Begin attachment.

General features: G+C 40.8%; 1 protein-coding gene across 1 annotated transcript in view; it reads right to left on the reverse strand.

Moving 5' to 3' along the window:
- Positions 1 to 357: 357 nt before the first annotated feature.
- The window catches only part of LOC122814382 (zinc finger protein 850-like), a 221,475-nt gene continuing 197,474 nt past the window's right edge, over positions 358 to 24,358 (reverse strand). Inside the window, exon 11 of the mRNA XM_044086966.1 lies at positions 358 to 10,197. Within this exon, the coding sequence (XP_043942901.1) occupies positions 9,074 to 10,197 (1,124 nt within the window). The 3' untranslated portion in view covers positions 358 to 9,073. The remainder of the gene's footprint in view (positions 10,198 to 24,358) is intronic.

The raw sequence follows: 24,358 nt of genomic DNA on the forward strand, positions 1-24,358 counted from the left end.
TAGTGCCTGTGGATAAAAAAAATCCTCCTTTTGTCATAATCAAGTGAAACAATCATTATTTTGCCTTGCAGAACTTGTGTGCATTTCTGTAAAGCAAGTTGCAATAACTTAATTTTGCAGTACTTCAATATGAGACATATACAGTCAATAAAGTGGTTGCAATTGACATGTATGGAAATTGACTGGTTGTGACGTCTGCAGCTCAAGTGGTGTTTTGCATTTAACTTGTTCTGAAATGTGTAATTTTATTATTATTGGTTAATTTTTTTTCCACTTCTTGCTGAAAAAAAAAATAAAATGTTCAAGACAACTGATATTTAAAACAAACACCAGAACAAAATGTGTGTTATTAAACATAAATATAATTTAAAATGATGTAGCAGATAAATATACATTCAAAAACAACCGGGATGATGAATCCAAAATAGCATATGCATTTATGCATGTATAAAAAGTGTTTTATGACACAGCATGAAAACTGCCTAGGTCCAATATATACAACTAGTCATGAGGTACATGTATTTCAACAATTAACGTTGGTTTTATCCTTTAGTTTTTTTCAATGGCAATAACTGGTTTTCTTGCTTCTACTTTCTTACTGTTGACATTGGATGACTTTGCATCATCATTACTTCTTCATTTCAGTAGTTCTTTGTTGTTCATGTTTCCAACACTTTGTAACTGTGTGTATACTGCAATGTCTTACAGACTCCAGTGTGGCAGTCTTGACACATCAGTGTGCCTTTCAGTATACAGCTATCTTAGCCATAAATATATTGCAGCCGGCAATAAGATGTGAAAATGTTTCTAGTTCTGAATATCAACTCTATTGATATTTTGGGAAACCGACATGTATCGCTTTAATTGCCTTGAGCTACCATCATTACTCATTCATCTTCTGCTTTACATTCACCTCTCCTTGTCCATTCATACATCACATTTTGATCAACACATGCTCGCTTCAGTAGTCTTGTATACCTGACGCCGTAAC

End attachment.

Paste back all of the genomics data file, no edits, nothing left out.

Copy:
General features: G+C 40.8%; 1 protein-coding gene across 1 annotated transcript in view; it reads right to left on the reverse strand.

Moving 5' to 3' along the window:
- Positions 1 to 357: 357 nt before the first annotated feature.
- The window catches only part of LOC122814382 (zinc finger protein 850-like), a 221,475-nt gene continuing 197,474 nt past the window's right edge, over positions 358 to 24,358 (reverse strand). Inside the window, exon 11 of the mRNA XM_044086966.1 lies at positions 358 to 10,197. Within this exon, the coding sequence (XP_043942901.1) occupies positions 9,074 to 10,197 (1,124 nt within the window). The 3' untranslated portion in view covers positions 358 to 9,073. The remainder of the gene's footprint in view (positions 10,198 to 24,358) is intronic.

The raw sequence follows: 24,358 nt of genomic DNA on the forward strand, positions 1-24,358 counted from the left end.
TAGTGCCTGTGGATAAAAAAAATCCTCCTTTTGTCATAATCAAGTGAAACAATCATTATTTTGCCTTGCAGAACTTGTGTGCATTTCTGTAAAGCAAGTTGCAATAACTTAATTTTGCAGTACTTCAATATGAGACATATACAGTCAATAAAGTGGTTGCAATTGACATGTATGGAAATTGACTGGTTGTGACGTCTGCAGCTCAAGTGGTGTTTTGCATTTAACTTGTTCTGAAATGTGTAATTTTATTATTATTGGTTAATTTTTTTTCCACTTCTTGCTGAAAAAAAAAATAAAATGTTCAAGACAACTGATATTTAAAACAAACACCAGAACAAAATGTGTGTTATTAAACATAAATATAATTTAAAATGATGTAGCAGATAAATATACATTCAAAAACAACCGGGATGATGAATCCAAAATAGCATATGCATTTATGCATGTATAAAAAGTGTTTTATGACACAGCATGAAAACTGCCTAGGTCCAATATATACAACTAGTCATGAGGTACATGTATTTCAACAATTAACGTTGGTTTTATCCTTTAGTTTTTTTCAATGGCAATAACTGGTTTTCTTGCTTCTACTTTCTTACTGTTGACATTGGATGACTTTGCATCATCATTACTTCTTCATTTCAGTAGTTCTTTGTTGTTCATGTTTCCAACACTTTGTAACTGTGTGTATACTGCAATGTCTTACAGACTCCAGTGTGGCAGTCTTGACACATCAGTGTGCCTTTCAGTATACAGCTATCTTAGCCATAAATATATTGCAGCCGGCAATAAGATGTGAAAATGTTTCTAGTTCTGAATATCAACTCTATTGATATTTTGGGAAACCGACATGTATCGCTTTAATTGCCTTGAGCTACCATCATTACTCATTCATCTTCTGCTTTACATTCACCTCTCCTTGTCCATTCATACATCACATTTTGATCAACACATGCTCGCTTCAGTAGTCTTGTATACCTGACGCCGTAAC